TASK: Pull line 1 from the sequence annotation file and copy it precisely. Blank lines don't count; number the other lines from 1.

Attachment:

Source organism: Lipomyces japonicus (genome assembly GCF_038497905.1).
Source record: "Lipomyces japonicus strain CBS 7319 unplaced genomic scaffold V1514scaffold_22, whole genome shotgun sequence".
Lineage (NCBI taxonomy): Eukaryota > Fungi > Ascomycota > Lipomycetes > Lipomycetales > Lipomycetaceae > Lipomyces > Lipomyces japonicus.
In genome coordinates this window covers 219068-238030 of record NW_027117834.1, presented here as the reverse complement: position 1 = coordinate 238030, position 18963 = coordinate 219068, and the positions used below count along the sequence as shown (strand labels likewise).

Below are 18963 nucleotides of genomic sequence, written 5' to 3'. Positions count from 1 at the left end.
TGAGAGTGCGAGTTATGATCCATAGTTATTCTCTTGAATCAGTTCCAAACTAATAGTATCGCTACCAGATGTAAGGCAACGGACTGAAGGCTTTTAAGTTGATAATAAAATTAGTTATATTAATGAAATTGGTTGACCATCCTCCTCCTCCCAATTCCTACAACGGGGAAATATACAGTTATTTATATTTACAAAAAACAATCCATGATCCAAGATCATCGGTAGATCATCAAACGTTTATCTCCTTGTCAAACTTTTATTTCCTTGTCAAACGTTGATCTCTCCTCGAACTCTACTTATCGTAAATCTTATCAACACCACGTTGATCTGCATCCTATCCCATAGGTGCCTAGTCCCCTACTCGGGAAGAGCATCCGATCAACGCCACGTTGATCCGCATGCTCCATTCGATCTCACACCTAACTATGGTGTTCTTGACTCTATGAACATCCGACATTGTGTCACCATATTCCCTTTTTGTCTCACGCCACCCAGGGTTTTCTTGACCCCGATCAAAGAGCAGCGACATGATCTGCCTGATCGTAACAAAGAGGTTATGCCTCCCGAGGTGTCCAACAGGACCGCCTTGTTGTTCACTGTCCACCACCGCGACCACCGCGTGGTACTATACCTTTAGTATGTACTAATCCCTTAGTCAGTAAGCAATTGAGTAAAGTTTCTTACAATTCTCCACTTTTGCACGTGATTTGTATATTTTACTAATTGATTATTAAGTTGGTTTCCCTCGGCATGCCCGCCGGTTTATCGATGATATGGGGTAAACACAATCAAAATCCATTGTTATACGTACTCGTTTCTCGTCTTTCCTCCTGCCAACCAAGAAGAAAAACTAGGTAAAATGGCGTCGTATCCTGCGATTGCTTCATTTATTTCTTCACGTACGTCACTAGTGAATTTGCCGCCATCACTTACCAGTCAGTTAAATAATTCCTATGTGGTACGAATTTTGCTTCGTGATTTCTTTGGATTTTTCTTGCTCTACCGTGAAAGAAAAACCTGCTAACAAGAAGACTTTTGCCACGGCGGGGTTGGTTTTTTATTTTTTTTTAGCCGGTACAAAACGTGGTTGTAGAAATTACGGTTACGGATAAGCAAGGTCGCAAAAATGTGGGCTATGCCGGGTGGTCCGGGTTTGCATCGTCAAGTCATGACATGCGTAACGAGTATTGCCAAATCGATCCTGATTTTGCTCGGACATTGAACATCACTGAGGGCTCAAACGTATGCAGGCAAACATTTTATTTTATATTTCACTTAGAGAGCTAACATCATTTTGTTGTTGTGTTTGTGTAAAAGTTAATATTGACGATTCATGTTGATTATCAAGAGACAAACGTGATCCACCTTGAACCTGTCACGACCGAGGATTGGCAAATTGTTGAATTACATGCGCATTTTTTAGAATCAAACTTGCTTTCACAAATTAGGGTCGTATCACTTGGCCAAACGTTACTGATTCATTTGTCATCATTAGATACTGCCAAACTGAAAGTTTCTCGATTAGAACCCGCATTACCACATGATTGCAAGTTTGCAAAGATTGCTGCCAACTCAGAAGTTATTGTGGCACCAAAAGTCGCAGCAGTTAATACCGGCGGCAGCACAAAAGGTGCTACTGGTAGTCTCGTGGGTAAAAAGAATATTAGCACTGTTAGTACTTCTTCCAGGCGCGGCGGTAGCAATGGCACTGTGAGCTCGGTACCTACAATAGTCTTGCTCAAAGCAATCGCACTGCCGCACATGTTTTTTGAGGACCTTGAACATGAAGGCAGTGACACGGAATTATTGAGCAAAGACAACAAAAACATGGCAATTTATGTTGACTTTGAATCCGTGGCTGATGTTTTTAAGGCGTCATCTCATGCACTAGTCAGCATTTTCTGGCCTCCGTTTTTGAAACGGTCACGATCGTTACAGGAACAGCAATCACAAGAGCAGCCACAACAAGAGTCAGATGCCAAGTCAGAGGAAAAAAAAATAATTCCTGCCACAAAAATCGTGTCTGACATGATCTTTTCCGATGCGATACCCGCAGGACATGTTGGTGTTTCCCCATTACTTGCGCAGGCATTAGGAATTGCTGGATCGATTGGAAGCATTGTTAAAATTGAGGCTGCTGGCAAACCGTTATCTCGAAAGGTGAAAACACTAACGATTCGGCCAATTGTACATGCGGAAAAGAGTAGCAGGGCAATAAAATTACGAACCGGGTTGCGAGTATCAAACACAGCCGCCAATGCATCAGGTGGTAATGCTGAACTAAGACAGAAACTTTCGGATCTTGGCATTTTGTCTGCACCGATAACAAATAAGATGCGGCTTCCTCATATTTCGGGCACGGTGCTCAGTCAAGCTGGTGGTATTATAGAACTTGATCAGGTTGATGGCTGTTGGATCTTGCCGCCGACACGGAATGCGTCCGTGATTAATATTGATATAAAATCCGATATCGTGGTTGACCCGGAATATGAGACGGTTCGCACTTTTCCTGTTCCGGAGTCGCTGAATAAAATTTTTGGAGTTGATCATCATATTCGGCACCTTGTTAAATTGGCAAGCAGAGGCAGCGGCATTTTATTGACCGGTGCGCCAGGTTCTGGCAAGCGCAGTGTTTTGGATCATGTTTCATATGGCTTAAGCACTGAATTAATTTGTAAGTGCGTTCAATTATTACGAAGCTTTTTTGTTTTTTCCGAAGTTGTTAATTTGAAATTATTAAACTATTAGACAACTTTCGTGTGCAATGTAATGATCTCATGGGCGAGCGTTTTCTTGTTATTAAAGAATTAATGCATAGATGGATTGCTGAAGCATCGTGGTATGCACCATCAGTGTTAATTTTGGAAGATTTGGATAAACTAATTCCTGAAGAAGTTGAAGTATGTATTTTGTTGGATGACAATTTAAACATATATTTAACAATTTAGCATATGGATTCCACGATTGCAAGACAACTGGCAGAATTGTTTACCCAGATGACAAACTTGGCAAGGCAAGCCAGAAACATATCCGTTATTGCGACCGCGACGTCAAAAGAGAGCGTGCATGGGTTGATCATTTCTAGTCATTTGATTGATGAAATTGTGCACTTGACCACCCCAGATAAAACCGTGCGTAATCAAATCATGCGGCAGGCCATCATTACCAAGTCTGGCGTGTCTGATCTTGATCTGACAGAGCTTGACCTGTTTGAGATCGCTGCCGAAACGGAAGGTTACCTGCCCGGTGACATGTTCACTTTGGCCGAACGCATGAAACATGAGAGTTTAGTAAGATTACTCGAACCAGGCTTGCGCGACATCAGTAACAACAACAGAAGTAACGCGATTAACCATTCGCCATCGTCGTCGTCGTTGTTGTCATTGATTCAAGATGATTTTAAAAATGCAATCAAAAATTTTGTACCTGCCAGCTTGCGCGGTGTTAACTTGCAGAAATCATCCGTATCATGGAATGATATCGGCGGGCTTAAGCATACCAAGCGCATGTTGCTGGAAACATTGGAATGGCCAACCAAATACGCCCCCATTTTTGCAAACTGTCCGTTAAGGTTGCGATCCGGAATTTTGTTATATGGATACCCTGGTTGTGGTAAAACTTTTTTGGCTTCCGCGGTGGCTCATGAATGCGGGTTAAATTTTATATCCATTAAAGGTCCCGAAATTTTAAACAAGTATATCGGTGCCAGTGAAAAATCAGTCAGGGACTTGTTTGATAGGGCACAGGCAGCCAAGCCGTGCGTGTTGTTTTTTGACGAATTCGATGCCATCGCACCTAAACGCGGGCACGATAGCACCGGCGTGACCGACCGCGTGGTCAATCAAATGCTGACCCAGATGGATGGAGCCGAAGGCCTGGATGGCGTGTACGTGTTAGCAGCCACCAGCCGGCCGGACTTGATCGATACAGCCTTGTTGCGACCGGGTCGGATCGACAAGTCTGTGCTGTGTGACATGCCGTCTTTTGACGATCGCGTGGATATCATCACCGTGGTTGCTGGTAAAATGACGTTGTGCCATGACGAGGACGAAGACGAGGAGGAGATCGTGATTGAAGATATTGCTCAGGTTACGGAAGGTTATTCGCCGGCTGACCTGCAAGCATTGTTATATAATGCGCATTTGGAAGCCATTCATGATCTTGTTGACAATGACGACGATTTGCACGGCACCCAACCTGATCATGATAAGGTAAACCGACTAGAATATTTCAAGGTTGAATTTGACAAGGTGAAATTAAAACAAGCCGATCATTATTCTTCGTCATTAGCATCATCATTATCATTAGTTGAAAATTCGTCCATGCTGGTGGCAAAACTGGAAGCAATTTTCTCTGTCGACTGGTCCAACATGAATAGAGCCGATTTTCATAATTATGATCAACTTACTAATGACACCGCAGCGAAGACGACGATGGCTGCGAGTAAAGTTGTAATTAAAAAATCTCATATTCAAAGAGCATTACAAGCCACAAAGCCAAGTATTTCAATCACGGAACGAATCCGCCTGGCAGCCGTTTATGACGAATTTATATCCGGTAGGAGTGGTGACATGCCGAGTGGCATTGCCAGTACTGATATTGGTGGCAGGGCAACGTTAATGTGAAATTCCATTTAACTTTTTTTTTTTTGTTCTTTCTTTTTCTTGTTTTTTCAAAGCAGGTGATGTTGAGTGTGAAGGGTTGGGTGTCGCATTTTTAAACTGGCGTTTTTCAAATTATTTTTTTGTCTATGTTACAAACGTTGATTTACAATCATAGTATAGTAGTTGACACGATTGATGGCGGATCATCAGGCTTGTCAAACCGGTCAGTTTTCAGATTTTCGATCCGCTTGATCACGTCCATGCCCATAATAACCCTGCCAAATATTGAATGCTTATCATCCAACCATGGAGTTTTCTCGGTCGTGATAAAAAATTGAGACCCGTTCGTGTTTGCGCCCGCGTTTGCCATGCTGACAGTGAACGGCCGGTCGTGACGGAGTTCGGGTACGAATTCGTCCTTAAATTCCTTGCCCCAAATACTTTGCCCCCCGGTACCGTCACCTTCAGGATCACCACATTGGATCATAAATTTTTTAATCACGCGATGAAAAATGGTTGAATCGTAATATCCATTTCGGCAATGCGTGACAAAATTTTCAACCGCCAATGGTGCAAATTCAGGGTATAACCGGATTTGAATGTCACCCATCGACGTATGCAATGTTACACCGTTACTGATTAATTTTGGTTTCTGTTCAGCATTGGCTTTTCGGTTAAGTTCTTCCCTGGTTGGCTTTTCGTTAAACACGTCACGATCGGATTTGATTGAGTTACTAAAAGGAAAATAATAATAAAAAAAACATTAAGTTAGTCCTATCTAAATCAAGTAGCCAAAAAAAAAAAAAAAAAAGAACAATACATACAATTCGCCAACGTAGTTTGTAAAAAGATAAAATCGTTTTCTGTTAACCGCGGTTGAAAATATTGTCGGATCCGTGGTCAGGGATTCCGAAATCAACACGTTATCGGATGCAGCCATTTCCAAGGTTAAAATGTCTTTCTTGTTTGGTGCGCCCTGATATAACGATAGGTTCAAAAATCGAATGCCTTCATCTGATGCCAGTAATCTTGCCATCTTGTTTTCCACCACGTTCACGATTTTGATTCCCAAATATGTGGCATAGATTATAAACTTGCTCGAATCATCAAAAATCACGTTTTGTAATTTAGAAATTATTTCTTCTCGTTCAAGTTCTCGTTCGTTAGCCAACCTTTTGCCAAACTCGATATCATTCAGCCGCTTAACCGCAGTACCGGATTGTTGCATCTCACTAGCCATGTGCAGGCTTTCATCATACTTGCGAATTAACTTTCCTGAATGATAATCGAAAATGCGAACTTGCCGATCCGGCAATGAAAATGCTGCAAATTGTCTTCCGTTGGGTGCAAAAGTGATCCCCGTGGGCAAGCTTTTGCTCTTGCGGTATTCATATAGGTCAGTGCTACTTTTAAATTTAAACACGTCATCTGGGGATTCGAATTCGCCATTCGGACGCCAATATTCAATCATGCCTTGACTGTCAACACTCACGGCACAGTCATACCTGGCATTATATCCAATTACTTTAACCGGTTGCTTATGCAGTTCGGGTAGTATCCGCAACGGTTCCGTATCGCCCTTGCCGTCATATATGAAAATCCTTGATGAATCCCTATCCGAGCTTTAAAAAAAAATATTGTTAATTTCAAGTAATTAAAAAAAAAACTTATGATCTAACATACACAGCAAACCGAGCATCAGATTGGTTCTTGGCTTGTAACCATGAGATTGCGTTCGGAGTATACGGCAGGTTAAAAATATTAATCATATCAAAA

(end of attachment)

Source organism: Lipomyces japonicus (genome assembly GCF_038497905.1).